Q: What is the shelf life of your products?
A: Our products conform to industry standards, which is a year shelf life from date of purchase when kept at room temperature (72 degrees or less). This is due in part to the natural shelf life of many of the essential oils that we use, but primarily because of the natural preservatives that we include in the formulations, which are all disclosed in the ingredients list for each product (we have nothing to hide like some other "organic" skin care companies). Like conventional products, we recommend that our all natural products be used within 3 months of opening. There are exceptions in our experience, for example, we have kept our Pure Emu Oil at room temperature for over four years without it going rancid. However, if you have a product of ours that you expect to use slowly over time, we would recommend storing in a refrigerator to extend the shelf life.
Q: Are all of your ingredients Certified Organic?
A: While not all of our ingredients are Certified Organic (though most of them are), ALL of our ingredients are All Natural in the truest meaning of the term. We do not use any industrial ingredients or fillers. Our non-certified organic ingredients are either grown organically but not certified, or we have been unable to source a certified organic vendor whose product meets our standards. In some cases, we choose locally sourced ingredients that are from small farms like ours where we can verify the growing/processing practices, as opposed to certified organic ingredients from another country. AEA (American Emu Association) Certified Emu Oil is the base of most of our formulations, and as yet there is no Certified Organic Emu Oil on the market. With that said, we do plan to be the first, but as is the case with many small farms the cost of certification is currently prohibitive. We are satisfied with the fact that we exceed all moral and ethical standards for raising our own emus, and everyone who has visited the farm can see that first hand.
Q: What is an Emu, what is Emu Oil and where does it come from?
A: An Emu is a member of the Ratite family of flightless birds, native to Australia. It is a common misperception that emu oil is squeezed from the feathers, or that they are somehow "milked" of the oil. Other name brand cosmetic companies have even gone so far as to deny that emu oil actually comes from an emu in an effort to bamboozle Vegan customers. This not only denies the customer of the full understanding and appreciation of the product, but it also doesn't allow them to fully comprehend the efforts of the farmers and the true sacrifice involved.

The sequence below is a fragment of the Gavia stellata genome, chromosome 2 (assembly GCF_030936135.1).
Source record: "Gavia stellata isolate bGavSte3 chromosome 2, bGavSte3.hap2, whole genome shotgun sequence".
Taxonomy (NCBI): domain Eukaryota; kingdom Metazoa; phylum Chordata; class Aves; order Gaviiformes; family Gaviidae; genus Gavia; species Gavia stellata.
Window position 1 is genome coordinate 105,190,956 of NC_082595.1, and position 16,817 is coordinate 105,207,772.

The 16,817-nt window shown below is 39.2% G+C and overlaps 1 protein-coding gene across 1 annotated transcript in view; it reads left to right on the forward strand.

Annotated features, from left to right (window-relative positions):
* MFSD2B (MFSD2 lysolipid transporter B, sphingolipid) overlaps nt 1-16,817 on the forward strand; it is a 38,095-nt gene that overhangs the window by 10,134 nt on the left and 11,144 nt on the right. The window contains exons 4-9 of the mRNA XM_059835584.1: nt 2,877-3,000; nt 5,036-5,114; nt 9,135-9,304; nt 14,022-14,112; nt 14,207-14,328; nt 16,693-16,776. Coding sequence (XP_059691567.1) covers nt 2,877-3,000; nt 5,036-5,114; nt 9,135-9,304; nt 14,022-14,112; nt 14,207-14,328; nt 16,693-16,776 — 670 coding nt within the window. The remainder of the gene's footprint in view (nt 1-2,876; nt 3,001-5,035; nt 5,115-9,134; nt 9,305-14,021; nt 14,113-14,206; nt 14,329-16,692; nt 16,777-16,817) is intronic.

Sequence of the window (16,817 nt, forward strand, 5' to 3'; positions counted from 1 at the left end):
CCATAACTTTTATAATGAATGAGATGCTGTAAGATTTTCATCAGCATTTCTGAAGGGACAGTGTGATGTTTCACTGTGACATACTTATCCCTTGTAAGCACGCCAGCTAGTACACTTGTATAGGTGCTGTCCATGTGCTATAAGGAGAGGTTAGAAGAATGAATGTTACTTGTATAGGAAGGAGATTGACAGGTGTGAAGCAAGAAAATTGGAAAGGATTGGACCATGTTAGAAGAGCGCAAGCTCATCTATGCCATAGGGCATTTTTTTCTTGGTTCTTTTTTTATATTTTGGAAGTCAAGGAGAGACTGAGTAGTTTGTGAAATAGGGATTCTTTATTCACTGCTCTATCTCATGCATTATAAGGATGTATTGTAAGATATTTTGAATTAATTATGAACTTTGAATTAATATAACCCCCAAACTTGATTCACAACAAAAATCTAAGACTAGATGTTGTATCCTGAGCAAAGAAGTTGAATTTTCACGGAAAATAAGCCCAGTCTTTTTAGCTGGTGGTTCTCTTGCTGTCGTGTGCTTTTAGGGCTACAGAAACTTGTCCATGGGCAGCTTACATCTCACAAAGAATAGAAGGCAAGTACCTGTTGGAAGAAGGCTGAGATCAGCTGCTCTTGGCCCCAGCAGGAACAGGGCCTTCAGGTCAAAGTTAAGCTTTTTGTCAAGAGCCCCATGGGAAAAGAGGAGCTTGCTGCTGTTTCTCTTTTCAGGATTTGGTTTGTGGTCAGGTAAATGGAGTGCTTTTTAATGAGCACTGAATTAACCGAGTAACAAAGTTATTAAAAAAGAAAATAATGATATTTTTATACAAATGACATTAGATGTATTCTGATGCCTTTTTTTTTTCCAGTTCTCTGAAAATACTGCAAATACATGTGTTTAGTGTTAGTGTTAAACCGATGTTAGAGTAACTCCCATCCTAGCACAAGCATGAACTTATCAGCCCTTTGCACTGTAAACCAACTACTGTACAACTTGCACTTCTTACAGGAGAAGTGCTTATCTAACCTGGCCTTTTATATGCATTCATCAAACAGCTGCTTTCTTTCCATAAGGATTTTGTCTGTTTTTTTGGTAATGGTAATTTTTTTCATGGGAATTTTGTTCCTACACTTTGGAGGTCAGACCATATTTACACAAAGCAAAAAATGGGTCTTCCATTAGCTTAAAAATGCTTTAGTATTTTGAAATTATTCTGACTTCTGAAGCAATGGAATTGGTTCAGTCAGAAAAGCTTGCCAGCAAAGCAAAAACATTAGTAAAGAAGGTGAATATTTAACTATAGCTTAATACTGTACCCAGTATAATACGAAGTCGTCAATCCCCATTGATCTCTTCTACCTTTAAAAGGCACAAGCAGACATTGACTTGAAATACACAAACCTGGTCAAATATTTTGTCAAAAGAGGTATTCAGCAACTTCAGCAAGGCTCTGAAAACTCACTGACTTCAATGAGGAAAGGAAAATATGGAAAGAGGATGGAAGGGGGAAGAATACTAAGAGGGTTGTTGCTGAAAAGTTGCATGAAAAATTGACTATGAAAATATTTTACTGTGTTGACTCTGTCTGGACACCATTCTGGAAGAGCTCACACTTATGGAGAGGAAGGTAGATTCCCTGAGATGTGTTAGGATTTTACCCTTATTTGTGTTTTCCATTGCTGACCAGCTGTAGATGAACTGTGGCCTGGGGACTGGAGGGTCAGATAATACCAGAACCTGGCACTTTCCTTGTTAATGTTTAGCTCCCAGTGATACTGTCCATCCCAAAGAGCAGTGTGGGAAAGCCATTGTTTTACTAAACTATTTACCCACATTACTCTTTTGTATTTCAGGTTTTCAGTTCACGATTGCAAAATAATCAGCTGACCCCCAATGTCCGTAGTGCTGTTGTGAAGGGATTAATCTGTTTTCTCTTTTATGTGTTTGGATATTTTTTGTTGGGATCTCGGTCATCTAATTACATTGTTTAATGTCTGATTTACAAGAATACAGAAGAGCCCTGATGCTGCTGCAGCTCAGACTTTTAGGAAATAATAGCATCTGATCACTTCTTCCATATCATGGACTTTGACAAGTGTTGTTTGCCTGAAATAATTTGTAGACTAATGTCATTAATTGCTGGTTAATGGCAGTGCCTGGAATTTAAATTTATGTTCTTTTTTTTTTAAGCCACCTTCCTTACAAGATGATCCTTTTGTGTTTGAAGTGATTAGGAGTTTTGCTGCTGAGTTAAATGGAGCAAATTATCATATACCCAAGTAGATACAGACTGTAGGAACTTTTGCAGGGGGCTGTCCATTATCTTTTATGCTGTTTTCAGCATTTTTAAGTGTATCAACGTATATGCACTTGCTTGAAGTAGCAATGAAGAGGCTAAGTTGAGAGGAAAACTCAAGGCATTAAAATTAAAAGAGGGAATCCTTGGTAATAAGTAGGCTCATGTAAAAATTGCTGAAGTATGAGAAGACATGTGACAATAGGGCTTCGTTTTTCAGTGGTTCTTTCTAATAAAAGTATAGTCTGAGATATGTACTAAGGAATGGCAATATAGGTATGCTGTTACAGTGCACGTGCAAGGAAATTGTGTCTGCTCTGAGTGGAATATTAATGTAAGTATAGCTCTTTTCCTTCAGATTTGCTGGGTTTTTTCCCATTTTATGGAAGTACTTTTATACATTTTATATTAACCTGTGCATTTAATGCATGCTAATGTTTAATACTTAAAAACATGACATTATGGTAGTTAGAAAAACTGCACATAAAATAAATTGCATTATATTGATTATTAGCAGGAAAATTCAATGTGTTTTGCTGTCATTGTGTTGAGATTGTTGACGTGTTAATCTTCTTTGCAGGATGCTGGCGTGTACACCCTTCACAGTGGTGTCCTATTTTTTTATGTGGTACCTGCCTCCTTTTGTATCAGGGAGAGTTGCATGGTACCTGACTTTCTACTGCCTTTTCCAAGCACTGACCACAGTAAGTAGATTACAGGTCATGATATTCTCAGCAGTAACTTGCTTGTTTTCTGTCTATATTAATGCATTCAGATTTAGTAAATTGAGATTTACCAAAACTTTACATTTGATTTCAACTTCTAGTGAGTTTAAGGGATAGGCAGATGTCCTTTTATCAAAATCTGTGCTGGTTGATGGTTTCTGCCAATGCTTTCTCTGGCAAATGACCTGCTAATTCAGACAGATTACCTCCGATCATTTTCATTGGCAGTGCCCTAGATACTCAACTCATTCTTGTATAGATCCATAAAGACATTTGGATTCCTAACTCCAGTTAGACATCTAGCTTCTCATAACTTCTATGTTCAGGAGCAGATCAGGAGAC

At our family farm (Carlhaven Emu Farm in Westminster, MD ~ available for farm tours) we raise emus as sustainable livestock... they are free range and antibiotic/hormone free. From our beloved birds we get meat, leather, feathers, eggs and oil. The oil comes from the fat, which is rendered and refined (and in our case certified by the American Emu Association). The oil itself has been used for centuries by the Aborigines in Australia, where it is also commonly prescribed by medical professionals for its optimal balance of Omega 3, 6 & 9 essential fatty acids.
Q: Why do you use Alcohol in some of your products?
A: Our Organic Non-GMO Undenatured Grain Alcohol is not the same as the highly criticized (and rightfully so) forms of alcohol commonly used in mainstream products. These inexpensive alcohols, like isopropyl, are usually wood grain alcohol denatured with petroleum. In fact, isopropyl is toxic and drying. We use our Organic Undenatured Non-GMO Grain Alcohol as a natural and stable preservative, suspension agent, absorption aid & a skin toner/astringent. Other organic skin care companies use a Denatured version of this same alcohol, but the denaturing process can add toxins depending on how it is denatured. This is done due to volume purchasing restrictions set by the government on how much "drinkable" alcohol a company can order. Since we handcraft all of our products in small batches, we don't have to purchase such large quantities each year, which allows us to use this more expensive version of the alcohol.